The economy was in the tank, and we were at a very, very low point in terms of financial stability due to our previous administration. Six positions remained unfilled by mutual agreement to avoid financial catastrophe. It was not a pretty picture.
As in every negotiation, our negotiating committee began by taking a survey. The results of that survey were disheartening to several of us, but we had to look at them objectively and take the message seriously. Our initial proposal called for a two-year agreement, restoring the 11% due to us in year four of the previous agreement, which had been reopened, as well as restoration of all positions. The counter offer we received six weeks later was brutal. Management “offered”: a five-year agreement cutting two weeks from the season, elimination of all paid leave, elimination of instrument insurance, elimination of all six positions, a 40% cut in guarantee for Oboe III, and integrating our Community Engagement services into the regular service count.
Consulting with our lawyer, Jon Axelrod, as well as several colleagues from around the country, we set out to pick the offer apart piecemeal. We researched instrument insurance options and found the vso a rate that would save them thousands of dollars. We obtained records on paid leave, analyzed the data, and discovered that the true cost to the VSO was less than half what was presented by management. Additionally, we were absolutely unwilling to fold our Community services into our salary.
Our counter offer edged closer to their position in terms of weeks. We held firm on the positions and on our paid leave. We proposed total elimination of the Community Engagement program if, as they said, it was too costly. This tactic was successful in keeping those services outside our salary and optional.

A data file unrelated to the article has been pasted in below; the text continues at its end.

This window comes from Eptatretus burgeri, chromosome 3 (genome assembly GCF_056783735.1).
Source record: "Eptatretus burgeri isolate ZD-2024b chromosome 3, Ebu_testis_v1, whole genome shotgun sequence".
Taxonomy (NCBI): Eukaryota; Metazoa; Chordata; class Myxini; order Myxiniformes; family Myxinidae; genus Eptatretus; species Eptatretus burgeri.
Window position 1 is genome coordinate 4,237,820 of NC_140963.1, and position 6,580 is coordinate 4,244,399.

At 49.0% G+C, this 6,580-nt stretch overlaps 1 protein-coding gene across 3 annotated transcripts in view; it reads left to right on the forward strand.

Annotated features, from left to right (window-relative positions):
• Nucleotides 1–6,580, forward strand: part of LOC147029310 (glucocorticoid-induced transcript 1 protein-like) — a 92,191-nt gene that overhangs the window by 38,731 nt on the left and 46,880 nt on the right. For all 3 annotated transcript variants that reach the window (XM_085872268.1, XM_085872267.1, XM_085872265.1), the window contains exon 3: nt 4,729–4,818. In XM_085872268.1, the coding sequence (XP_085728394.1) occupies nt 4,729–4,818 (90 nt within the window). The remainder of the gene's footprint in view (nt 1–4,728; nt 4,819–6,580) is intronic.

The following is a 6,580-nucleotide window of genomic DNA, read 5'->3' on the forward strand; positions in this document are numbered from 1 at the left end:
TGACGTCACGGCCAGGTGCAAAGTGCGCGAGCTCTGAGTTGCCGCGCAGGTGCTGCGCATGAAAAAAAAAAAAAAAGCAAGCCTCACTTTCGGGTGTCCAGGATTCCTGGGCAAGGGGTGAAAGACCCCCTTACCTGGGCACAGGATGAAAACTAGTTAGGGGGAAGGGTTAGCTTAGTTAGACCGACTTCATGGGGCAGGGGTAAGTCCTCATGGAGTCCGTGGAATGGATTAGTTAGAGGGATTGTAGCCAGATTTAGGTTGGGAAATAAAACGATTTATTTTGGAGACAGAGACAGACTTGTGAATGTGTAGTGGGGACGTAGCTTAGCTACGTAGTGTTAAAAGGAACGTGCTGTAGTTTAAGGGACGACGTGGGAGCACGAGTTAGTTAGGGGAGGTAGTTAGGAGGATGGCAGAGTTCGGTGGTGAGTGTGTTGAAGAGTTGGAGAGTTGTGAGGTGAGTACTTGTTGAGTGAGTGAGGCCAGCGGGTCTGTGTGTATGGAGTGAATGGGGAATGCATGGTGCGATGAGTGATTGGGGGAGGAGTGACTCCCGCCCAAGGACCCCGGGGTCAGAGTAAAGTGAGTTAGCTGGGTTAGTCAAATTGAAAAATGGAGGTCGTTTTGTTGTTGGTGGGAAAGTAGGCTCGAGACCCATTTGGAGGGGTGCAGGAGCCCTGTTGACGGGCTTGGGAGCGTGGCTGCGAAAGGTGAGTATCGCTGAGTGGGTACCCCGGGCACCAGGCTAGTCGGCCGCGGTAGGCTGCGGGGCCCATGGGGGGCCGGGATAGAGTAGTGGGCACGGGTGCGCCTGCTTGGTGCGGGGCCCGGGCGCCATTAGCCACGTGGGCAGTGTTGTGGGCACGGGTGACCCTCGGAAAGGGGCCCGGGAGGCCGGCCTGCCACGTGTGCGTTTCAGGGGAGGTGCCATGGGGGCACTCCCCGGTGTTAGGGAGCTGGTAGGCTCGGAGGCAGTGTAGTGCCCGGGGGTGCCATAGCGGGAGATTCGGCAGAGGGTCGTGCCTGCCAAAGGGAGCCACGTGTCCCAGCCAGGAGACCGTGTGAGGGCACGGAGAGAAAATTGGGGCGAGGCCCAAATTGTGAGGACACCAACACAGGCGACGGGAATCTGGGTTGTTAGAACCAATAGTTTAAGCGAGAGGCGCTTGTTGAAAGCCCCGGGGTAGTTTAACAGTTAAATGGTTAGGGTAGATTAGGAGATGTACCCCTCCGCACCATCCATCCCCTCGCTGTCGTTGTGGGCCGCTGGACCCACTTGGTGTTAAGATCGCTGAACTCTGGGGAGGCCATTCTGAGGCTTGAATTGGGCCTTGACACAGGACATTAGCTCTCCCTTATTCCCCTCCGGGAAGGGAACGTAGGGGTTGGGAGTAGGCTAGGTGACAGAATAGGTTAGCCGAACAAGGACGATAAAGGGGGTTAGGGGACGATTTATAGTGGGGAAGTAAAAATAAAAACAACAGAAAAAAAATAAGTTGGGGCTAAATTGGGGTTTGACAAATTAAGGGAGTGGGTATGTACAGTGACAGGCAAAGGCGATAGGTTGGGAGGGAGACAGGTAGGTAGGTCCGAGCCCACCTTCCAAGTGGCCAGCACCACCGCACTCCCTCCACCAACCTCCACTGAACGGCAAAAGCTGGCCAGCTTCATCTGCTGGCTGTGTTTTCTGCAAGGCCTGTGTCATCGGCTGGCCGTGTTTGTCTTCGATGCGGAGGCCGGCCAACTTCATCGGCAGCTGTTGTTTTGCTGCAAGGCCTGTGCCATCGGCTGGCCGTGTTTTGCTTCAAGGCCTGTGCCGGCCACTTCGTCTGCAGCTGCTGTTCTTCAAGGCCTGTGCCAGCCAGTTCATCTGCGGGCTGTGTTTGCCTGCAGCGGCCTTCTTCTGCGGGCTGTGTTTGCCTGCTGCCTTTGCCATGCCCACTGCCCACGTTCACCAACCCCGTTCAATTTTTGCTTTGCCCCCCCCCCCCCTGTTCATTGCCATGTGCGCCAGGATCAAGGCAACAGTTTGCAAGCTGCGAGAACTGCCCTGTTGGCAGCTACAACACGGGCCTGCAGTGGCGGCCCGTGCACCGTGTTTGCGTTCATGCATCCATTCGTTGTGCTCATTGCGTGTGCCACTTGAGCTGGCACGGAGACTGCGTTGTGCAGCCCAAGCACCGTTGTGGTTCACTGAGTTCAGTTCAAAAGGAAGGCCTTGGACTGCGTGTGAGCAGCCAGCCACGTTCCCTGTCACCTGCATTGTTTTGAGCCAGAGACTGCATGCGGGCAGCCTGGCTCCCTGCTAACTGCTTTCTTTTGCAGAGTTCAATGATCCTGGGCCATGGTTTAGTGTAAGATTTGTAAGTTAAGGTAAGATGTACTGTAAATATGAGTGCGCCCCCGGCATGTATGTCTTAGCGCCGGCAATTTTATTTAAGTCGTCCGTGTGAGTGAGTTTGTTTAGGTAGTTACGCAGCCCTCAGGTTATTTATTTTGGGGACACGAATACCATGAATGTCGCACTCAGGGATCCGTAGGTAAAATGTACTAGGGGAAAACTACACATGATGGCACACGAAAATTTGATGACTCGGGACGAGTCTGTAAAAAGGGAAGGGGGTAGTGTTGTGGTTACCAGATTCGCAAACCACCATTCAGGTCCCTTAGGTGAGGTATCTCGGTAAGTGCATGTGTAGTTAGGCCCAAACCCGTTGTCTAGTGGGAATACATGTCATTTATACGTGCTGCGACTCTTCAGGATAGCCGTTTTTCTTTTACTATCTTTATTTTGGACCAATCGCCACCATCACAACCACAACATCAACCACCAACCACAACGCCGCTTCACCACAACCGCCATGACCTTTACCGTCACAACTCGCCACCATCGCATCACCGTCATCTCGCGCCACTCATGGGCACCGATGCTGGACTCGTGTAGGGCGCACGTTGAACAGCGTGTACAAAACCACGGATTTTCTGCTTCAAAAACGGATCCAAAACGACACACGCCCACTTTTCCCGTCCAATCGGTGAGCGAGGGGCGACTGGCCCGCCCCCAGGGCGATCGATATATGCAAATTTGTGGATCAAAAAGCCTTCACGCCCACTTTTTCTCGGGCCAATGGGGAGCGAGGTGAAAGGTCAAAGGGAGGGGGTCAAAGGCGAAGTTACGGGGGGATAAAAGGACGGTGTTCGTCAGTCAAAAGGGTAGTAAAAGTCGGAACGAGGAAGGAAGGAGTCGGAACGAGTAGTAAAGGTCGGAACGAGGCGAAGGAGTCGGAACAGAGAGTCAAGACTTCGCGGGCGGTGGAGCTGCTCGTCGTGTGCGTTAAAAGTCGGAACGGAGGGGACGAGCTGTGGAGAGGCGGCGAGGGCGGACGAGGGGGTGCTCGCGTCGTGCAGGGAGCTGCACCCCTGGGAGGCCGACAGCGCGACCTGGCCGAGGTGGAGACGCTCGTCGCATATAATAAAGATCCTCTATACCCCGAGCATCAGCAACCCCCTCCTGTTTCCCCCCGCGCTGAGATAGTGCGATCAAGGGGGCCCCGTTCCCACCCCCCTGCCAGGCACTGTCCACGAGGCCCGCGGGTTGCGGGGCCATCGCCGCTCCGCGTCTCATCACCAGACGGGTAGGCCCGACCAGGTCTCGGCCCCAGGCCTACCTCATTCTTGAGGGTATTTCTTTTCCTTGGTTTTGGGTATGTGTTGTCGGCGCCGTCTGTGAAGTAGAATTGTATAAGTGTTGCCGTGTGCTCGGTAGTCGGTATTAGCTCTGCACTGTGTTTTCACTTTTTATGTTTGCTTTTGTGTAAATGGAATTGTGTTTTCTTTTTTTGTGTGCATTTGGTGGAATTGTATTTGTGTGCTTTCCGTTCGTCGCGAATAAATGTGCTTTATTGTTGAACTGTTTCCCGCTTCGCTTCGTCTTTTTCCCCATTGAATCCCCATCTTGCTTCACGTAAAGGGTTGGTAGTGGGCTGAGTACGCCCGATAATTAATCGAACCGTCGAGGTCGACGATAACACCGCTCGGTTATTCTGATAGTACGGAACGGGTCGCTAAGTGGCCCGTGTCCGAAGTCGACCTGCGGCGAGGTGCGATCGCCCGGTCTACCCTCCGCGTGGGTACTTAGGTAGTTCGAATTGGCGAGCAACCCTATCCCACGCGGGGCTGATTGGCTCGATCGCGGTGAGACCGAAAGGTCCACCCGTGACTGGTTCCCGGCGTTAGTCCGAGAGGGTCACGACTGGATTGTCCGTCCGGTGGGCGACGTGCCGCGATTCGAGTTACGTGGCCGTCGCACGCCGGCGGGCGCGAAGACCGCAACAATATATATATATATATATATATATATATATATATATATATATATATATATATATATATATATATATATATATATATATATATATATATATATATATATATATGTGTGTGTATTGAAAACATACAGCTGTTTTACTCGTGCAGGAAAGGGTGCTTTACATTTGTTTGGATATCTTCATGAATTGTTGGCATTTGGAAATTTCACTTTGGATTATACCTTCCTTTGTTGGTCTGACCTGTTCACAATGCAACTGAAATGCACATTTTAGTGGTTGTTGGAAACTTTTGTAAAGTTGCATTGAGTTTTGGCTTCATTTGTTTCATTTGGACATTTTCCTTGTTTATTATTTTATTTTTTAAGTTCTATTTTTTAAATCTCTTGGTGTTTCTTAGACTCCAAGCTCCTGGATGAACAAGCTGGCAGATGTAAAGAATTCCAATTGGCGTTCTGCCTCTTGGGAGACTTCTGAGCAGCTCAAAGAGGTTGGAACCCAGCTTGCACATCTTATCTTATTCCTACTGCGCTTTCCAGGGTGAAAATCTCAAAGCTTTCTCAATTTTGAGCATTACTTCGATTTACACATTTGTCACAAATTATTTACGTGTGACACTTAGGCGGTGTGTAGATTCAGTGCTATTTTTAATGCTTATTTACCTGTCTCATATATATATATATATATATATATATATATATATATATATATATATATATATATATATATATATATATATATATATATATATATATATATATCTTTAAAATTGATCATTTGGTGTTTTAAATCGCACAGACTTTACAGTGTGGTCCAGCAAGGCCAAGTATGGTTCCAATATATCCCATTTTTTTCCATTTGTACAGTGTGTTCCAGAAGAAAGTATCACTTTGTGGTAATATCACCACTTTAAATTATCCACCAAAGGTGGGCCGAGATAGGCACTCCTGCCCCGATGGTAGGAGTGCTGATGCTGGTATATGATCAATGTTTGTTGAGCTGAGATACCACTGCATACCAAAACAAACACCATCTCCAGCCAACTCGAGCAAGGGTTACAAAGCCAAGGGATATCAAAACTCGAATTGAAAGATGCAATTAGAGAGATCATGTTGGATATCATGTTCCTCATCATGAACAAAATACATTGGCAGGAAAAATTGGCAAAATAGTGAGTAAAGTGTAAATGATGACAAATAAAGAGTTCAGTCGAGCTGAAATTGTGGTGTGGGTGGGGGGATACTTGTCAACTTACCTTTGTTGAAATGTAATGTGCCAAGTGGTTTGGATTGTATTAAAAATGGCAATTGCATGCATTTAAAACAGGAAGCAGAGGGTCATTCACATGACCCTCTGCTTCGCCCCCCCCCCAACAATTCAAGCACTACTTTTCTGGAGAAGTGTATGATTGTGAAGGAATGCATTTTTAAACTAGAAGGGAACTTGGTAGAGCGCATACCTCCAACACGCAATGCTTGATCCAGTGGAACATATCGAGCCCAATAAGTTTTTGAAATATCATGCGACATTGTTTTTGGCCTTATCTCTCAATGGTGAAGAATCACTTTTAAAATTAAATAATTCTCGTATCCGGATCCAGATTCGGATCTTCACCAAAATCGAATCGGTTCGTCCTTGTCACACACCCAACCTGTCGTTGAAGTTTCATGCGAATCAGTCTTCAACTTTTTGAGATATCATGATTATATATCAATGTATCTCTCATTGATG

Going into September, it became clear that we would need mediation. Federal Mediator Rich Giaccholone was indispensable. The first thing he did was get both sides to agree to drop the old format of offers and counter-offers.
Our first session in mediation was spent brainstorming ways to increase revenues for the orchestra. During those four hours our team suggested hundreds of ideas to raise revenue. Our executive director, being new to the job, learned a lot during that session about our specific circumstances and regional niceties. The next session was spent talking about ways to reduce spending.
An agreement was finally reached when management increased their offer using some of our revenue ideas. The two-week cut remains, but we will receive a 15% raise in our weekly rate over the term of the agreement. This, however, was at the expense of converting the six unfilled positions into per-service positions. The issue of paid leave was unexpectedly complex. Management proposed to eliminate the distinctions between sick and personal leave. For various reasons, we decided to take that offer.
What I Know For Sure:
- Know your orchestra to a member. Know what they will and won’t accept.
- Know your community in the same way. What works in Texas won’t work in New England and vice-versa.
- Cultivate a relationship with your board members. I truly think this is what saved us as an orchestra.
- Reach out to as many sources as possible, but trust your instincts as to what will work.
- Get a great committee together! On the off season, work on wooing potential committee members.
- Never stop loving your colleagues. Take the time to do so and you will be a better leader.